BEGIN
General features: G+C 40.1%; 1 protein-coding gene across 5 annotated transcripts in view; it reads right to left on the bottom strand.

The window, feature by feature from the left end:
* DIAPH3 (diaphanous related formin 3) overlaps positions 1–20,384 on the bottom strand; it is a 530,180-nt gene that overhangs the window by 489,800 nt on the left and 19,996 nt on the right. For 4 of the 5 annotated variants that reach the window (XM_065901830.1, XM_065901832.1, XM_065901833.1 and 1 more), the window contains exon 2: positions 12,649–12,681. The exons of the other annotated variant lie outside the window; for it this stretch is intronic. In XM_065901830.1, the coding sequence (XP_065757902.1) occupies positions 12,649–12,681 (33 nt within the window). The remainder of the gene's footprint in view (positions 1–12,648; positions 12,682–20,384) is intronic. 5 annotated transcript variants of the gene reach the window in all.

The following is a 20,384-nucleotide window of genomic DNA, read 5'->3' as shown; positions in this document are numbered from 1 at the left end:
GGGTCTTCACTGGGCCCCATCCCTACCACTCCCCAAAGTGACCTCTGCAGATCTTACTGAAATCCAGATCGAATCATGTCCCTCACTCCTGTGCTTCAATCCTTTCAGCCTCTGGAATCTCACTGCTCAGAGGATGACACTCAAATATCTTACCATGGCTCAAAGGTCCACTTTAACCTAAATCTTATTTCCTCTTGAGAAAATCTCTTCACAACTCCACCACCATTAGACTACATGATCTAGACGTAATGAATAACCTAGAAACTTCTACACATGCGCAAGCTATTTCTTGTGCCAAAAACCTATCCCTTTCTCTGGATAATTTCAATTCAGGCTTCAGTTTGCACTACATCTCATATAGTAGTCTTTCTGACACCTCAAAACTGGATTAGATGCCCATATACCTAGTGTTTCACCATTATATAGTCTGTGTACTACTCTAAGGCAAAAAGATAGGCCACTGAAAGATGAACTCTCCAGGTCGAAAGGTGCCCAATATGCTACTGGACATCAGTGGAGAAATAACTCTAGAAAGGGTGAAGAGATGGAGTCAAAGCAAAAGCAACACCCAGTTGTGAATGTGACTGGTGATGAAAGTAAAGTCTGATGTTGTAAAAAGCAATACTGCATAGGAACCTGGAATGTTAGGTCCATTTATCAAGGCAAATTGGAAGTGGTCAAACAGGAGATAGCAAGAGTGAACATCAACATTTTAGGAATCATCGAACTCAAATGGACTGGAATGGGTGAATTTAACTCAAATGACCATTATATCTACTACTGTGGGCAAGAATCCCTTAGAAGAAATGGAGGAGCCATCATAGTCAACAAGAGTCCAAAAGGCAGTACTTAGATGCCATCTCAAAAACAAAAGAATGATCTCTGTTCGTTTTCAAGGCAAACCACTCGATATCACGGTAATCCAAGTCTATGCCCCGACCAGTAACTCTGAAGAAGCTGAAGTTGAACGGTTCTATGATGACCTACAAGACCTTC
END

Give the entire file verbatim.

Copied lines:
General features: G+C 40.1%; 1 protein-coding gene across 5 annotated transcripts in view; it reads right to left on the bottom strand.

The window, feature by feature from the left end:
* DIAPH3 (diaphanous related formin 3) overlaps positions 1–20,384 on the bottom strand; it is a 530,180-nt gene that overhangs the window by 489,800 nt on the left and 19,996 nt on the right. For 4 of the 5 annotated variants that reach the window (XM_065901830.1, XM_065901832.1, XM_065901833.1 and 1 more), the window contains exon 2: positions 12,649–12,681. The exons of the other annotated variant lie outside the window; for it this stretch is intronic. In XM_065901830.1, the coding sequence (XP_065757902.1) occupies positions 12,649–12,681 (33 nt within the window). The remainder of the gene's footprint in view (positions 1–12,648; positions 12,682–20,384) is intronic. 5 annotated transcript variants of the gene reach the window in all.

The following is a 20,384-nucleotide window of genomic DNA, read 5'->3' as shown; positions in this document are numbered from 1 at the left end:
GGGTCTTCACTGGGCCCCATCCCTACCACTCCCCAAAGTGACCTCTGCAGATCTTACTGAAATCCAGATCGAATCATGTCCCTCACTCCTGTGCTTCAATCCTTTCAGCCTCTGGAATCTCACTGCTCAGAGGATGACACTCAAATATCTTACCATGGCTCAAAGGTCCACTTTAACCTAAATCTTATTTCCTCTTGAGAAAATCTCTTCACAACTCCACCACCATTAGACTACATGATCTAGACGTAATGAATAACCTAGAAACTTCTACACATGCGCAAGCTATTTCTTGTGCCAAAAACCTATCCCTTTCTCTGGATAATTTCAATTCAGGCTTCAGTTTGCACTACATCTCATATAGTAGTCTTTCTGACACCTCAAAACTGGATTAGATGCCCATATACCTAGTGTTTCACCATTATATAGTCTGTGTACTACTCTAAGGCAAAAAGATAGGCCACTGAAAGATGAACTCTCCAGGTCGAAAGGTGCCCAATATGCTACTGGACATCAGTGGAGAAATAACTCTAGAAAGGGTGAAGAGATGGAGTCAAAGCAAAAGCAACACCCAGTTGTGAATGTGACTGGTGATGAAAGTAAAGTCTGATGTTGTAAAAAGCAATACTGCATAGGAACCTGGAATGTTAGGTCCATTTATCAAGGCAAATTGGAAGTGGTCAAACAGGAGATAGCAAGAGTGAACATCAACATTTTAGGAATCATCGAACTCAAATGGACTGGAATGGGTGAATTTAACTCAAATGACCATTATATCTACTACTGTGGGCAAGAATCCCTTAGAAGAAATGGAGGAGCCATCATAGTCAACAAGAGTCCAAAAGGCAGTACTTAGATGCCATCTCAAAAACAAAAGAATGATCTCTGTTCGTTTTCAAGGCAAACCACTCGATATCACGGTAATCCAAGTCTATGCCCCGACCAGTAACTCTGAAGAAGCTGAAGTTGAACGGTTCTATGATGACCTACAAGACCTTC